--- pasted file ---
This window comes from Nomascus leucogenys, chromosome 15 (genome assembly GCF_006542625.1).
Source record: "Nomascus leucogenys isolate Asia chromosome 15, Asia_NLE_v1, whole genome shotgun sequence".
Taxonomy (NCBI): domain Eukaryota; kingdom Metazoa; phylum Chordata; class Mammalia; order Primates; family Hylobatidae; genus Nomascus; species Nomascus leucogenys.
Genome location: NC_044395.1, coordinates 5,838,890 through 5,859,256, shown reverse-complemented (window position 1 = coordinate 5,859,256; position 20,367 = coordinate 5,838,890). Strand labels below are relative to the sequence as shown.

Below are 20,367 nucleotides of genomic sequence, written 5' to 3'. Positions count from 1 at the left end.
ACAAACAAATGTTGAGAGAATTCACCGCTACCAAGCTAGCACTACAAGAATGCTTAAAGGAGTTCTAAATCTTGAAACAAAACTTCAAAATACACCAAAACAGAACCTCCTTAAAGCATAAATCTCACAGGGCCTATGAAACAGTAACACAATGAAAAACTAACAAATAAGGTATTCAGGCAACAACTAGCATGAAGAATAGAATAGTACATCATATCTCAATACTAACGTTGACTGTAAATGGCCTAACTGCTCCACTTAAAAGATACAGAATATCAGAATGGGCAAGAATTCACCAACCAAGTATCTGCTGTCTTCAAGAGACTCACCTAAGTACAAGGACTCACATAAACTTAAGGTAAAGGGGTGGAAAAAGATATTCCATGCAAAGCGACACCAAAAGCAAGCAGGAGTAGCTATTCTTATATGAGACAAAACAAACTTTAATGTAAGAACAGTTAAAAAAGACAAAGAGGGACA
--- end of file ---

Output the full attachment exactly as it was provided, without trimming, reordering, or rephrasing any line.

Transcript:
This window comes from Nomascus leucogenys, chromosome 15 (genome assembly GCF_006542625.1).
Source record: "Nomascus leucogenys isolate Asia chromosome 15, Asia_NLE_v1, whole genome shotgun sequence".
Taxonomy (NCBI): domain Eukaryota; kingdom Metazoa; phylum Chordata; class Mammalia; order Primates; family Hylobatidae; genus Nomascus; species Nomascus leucogenys.
Genome location: NC_044395.1, coordinates 5,838,890 through 5,859,256, shown reverse-complemented (window position 1 = coordinate 5,859,256; position 20,367 = coordinate 5,838,890). Strand labels below are relative to the sequence as shown.

Below are 20,367 nucleotides of genomic sequence, written 5' to 3'. Positions count from 1 at the left end.
ACAAACAAATGTTGAGAGAATTCACCGCTACCAAGCTAGCACTACAAGAATGCTTAAAGGAGTTCTAAATCTTGAAACAAAACTTCAAAATACACCAAAACAGAACCTCCTTAAAGCATAAATCTCACAGGGCCTATGAAACAGTAACACAATGAAAAACTAACAAATAAGGTATTCAGGCAACAACTAGCATGAAGAATAGAATAGTACATCATATCTCAATACTAACGTTGACTGTAAATGGCCTAACTGCTCCACTTAAAAGATACAGAATATCAGAATGGGCAAGAATTCACCAACCAAGTATCTGCTGTCTTCAAGAGACTCACCTAAGTACAAGGACTCACATAAACTTAAGGTAAAGGGGTGGAAAAAGATATTCCATGCAAAGCGACACCAAAAGCAAGCAGGAGTAGCTATTCTTATATGAGACAAAACAAACTTTAATGTAAGAACAGTTAAAAAAGACAAAGAGGGACA